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Dictionary.com has updated 15,000 entries mostly regarding race, ethnicity, sexual orientation, climate, gender, and internet culture in their biggest update ever, according to their statement here. They explained, “The unprecedented events of 2020, from the pandemic to the protests, have profoundly changed our lives—and language.”
They added 650 terms, some of which are gender-neutral such as Afro-Latinx (of or relating to Black Latinx with African ancestry) and Filipinx (of or relating to natives or inhabitants of the Philippines).
They also redefined over 11,000 words and capitalized Black in reference to people.
Dictionary.com said, “Capitalizing Black confers the due dignity to the shared identity, culture, and history of Black people. It also aligns with the practice of using initial capital letters for many other ethnic groups and national identities, e.g., Hispanic.”
Dictionary.com explained that they now “define gayness as ‘gay or lesbian sexual orientation or behavior’ compared to the outmoded gloss of ‘homosexuality.'” These changes are in accordance with APA Guidelines as well as GLAAD’s recommendation they said, adding, “These changes alone affect over 50 entries.”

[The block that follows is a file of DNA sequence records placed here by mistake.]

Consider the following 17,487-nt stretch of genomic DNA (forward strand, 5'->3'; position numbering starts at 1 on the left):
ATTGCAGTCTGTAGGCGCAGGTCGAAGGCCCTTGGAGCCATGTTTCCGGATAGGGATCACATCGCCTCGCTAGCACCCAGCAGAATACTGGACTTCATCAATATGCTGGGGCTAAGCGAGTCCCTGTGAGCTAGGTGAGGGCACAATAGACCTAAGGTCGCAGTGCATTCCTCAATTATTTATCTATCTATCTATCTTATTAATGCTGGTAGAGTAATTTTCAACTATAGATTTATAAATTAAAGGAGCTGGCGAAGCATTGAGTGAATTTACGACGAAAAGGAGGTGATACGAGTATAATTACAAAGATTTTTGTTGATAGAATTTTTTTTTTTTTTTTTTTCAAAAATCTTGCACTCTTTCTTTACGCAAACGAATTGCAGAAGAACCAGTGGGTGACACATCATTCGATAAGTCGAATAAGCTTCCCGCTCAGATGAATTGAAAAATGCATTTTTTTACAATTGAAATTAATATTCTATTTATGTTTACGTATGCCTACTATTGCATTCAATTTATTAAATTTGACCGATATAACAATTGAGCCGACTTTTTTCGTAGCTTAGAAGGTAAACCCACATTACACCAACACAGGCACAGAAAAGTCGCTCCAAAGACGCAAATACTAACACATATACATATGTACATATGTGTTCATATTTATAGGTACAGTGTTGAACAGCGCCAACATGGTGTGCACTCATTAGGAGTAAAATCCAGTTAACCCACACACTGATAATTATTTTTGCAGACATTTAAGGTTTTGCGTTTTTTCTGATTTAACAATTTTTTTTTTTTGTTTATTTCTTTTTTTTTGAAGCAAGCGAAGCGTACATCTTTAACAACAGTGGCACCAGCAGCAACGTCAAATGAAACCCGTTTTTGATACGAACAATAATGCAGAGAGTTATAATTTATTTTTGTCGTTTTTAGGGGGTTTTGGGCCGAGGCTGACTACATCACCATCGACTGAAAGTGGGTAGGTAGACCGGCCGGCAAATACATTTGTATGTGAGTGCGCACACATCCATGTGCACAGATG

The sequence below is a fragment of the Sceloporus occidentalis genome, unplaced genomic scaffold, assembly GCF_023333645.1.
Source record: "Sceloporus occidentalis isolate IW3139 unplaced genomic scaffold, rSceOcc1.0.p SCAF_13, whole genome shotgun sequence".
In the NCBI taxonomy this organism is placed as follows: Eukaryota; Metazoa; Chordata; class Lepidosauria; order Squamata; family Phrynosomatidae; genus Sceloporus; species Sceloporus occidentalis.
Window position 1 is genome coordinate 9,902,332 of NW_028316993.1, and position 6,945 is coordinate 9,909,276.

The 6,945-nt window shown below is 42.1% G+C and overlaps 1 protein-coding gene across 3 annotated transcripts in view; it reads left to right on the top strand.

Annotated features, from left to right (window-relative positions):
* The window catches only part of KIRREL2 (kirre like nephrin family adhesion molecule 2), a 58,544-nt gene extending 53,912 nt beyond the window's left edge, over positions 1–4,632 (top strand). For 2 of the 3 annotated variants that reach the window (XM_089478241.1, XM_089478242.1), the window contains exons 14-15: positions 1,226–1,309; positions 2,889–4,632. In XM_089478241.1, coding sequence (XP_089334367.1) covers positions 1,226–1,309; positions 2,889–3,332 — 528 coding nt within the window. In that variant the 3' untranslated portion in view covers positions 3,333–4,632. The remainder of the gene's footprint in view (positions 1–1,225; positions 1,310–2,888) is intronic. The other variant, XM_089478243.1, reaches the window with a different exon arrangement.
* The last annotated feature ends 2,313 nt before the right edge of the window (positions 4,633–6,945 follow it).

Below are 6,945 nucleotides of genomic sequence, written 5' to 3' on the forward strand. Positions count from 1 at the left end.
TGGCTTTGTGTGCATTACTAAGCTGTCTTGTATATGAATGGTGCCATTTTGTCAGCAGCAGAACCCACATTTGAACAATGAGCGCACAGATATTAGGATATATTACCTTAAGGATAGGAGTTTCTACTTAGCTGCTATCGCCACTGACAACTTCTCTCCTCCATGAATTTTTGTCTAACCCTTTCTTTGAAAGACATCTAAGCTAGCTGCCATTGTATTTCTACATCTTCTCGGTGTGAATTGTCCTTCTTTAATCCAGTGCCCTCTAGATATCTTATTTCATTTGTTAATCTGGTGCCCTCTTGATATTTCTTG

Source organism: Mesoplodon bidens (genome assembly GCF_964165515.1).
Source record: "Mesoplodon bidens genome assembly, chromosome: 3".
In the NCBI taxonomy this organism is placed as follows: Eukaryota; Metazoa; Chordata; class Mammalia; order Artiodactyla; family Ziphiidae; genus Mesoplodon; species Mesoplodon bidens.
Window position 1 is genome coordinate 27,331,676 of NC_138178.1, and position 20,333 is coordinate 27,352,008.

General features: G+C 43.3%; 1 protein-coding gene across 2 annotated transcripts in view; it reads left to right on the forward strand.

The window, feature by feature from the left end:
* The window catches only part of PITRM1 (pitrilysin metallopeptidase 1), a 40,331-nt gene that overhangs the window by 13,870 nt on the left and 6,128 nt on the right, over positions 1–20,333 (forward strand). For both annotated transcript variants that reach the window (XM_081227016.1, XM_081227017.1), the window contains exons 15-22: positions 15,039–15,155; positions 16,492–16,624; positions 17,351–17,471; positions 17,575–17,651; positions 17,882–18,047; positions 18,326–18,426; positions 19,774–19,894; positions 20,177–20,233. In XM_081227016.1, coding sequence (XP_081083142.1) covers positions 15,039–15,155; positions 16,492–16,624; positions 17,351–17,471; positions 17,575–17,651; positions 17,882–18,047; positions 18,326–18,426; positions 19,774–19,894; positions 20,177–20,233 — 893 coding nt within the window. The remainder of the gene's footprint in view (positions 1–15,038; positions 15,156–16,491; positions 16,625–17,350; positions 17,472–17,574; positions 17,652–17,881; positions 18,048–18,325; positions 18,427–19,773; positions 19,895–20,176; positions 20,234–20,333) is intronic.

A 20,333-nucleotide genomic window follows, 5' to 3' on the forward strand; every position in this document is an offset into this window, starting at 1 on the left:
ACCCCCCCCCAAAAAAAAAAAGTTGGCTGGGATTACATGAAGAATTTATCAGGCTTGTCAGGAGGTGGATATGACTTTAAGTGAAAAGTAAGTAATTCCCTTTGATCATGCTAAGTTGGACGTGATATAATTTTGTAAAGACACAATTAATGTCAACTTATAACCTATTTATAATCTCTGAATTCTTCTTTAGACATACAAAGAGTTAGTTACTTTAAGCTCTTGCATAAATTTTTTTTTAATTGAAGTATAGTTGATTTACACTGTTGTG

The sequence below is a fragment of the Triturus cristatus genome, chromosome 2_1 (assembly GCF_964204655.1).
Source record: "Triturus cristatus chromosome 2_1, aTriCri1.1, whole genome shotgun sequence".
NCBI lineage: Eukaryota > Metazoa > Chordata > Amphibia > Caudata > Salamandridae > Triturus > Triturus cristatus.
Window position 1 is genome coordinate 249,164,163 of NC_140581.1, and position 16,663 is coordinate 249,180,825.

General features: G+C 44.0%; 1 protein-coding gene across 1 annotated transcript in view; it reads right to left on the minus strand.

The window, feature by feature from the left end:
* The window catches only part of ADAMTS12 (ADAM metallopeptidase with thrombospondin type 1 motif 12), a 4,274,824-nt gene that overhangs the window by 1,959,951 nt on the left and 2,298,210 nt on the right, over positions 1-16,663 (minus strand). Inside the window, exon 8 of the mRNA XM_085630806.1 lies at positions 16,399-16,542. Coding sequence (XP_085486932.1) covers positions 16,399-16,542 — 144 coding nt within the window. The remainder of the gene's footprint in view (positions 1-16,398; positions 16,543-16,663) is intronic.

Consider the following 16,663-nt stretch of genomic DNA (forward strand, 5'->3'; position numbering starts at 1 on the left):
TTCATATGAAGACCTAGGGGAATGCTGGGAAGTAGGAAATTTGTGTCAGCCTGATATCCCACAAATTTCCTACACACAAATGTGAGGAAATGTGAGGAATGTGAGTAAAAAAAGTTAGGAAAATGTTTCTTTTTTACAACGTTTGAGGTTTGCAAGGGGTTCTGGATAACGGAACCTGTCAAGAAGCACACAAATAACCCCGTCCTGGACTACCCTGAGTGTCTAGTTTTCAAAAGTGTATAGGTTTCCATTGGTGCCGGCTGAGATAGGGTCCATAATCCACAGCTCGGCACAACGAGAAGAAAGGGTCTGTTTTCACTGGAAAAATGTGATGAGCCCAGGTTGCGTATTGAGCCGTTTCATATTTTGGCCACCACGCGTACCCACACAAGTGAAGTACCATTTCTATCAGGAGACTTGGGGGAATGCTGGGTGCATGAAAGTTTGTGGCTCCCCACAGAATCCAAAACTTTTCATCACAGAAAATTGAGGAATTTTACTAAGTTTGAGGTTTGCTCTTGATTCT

According to Dictionary.com, the words homosexual and homosexuality “originated as clinical language, and dictionaries have historically perceived such language as scientific and unbiased.” Further, Dictionary.com said, “But homosexual and homosexuality are now associated with pathology, mental illness, and criminality, and so imply that being gay—a normal way of being—is sick, diseased, or wrong.”
Dictionary.com also redefined the words that use -sexual such as bisexual, pansexual, etc. Moreover, they added other LGBTQIA-related terms in their update such as ace, ambisextrous, asexual, biromantic, deadname, gender-inclusive, gender diversity, and trans+.
Read the story in full here.
Having said all that, language is “constantly adapting and changing,” according to BBC UK. This happens in order to “reflect our changing lives, experiences and cultures.” They cited many other reasons of course, this included trade and migration, new ideas, technology and inventions, and also because “it’s not just the words themselves which change; the way in which we use them can shift too.” Read here for more information as to why language changes over time.